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21st Century Learning: Skills & Standards

Instructor: Rachel Tustin

Dr. Rachel Tustin has a PhD in Education focusing on Educational Technology, a Masters in English, and a BS in Marine Science. She has taught in K-12 for more than 15 years, and higher education for ten years.

This lesson will provide an overview of 21st century curriculum and skills. These will include themes for broadening traditional curriculum in classrooms, as well as the skills necessary for students to implement these themes in classrooms and beyond.

21st Century Learning Standards and Skills

We live in a period in history where we are confronted every day with how our world has changed. The majority of us can reflect back on when cell phones were a luxury, not a standard. Some of us can remember the days of slow, dial-up Internet service. Others remember the long-gone days of DOS operating systems, and true floppy disks. The reality is that the world has changed dramatically in the last fifty years. Our education system must change to prepare children for success in this vastly different environment. 21st century skills are a framework intended to help educators design curriculum to prepare students for success in this new world.

21st Century Curriculum Themes

English, math, science, and social studies have long been and will continue to be the four core subjects in nearly any school in America. Few would argue that these courses are fundamental to preparing students for college. However, under 21st century skills, several new themes for instruction are considered equally relevant. These include global awareness as well as financial, civic, health, and environmental literacy.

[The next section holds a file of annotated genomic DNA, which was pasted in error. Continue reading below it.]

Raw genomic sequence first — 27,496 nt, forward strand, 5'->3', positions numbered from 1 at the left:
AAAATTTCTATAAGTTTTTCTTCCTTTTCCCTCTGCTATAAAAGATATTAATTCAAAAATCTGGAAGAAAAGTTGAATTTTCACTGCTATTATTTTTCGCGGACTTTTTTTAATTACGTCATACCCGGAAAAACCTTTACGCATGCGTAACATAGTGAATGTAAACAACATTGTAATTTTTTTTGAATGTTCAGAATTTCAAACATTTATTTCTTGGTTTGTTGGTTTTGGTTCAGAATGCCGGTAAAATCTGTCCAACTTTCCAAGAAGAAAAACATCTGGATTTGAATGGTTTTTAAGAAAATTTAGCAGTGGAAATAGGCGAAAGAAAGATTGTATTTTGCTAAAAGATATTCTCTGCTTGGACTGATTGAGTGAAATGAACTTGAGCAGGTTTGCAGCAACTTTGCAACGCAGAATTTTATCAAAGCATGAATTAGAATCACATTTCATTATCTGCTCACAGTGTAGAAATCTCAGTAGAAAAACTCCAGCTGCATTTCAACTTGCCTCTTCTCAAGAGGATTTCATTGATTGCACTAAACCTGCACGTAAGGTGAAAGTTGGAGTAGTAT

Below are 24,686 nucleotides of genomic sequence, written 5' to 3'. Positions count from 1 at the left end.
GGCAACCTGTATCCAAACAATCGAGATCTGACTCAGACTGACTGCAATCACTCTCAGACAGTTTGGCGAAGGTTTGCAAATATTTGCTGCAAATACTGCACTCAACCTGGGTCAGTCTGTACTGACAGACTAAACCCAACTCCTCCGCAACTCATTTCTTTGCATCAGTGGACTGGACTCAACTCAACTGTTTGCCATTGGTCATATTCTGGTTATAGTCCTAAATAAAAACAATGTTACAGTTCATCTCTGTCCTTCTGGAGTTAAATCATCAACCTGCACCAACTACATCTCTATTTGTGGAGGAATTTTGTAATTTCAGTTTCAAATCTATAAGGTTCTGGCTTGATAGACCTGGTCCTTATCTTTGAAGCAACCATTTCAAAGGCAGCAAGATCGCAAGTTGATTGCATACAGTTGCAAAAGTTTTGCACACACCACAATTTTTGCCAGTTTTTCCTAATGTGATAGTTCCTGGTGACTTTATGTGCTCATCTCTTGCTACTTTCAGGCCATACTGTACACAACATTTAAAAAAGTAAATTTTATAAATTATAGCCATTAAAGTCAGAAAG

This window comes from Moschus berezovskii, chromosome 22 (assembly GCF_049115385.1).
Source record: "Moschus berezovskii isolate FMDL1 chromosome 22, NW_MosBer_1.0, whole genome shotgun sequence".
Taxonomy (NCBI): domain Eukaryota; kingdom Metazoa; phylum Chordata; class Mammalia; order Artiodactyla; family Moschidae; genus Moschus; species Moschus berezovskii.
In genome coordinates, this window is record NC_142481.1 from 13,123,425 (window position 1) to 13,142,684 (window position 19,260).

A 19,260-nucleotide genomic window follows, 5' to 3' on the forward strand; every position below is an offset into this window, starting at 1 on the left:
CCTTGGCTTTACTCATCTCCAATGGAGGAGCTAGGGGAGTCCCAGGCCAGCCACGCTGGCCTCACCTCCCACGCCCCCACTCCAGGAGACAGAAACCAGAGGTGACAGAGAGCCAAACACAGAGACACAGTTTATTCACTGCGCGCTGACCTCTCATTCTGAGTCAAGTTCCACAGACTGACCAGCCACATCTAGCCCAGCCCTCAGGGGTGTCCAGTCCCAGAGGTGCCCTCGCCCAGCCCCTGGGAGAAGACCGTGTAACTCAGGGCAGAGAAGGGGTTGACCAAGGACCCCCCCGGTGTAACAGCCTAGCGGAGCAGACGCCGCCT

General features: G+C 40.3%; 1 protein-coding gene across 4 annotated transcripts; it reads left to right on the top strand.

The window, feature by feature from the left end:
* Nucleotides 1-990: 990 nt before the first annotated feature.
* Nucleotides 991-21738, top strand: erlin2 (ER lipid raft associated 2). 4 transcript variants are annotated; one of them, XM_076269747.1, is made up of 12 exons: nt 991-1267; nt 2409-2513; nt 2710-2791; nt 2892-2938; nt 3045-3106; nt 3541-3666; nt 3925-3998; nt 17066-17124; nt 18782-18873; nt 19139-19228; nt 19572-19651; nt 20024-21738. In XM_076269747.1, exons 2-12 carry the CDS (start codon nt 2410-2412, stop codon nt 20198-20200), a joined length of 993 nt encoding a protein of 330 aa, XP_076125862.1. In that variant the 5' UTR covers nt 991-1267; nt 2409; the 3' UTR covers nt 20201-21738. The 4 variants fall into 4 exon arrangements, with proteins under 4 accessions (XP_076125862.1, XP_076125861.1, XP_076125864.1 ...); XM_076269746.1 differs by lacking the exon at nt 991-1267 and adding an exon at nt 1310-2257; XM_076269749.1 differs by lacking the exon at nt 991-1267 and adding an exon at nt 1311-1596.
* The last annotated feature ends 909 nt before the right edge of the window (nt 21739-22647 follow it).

The curriculum themes were developed based on outcomes students need to be successful in the changing world in which we live. It is no longer enough to be competent in reading, writing, and mathematics. Rather, these themes and related skills focus on teaching students to be contributing members of society.

21st Century Curriculum Themes

Global Awareness

Global awareness is one such theme. We do not work in isolation, but live and work as members of a global community. The standard of behavior in one culture does not necessarily translate to a global scale. Students must have a foundation of cultural understanding, no matter their own cultural background. This knowledge will enable them to communicate and ultimately collaborate with other cultures around the world. This includes having an understanding of non-English languages used in countries with which they will ultimately collaborate.

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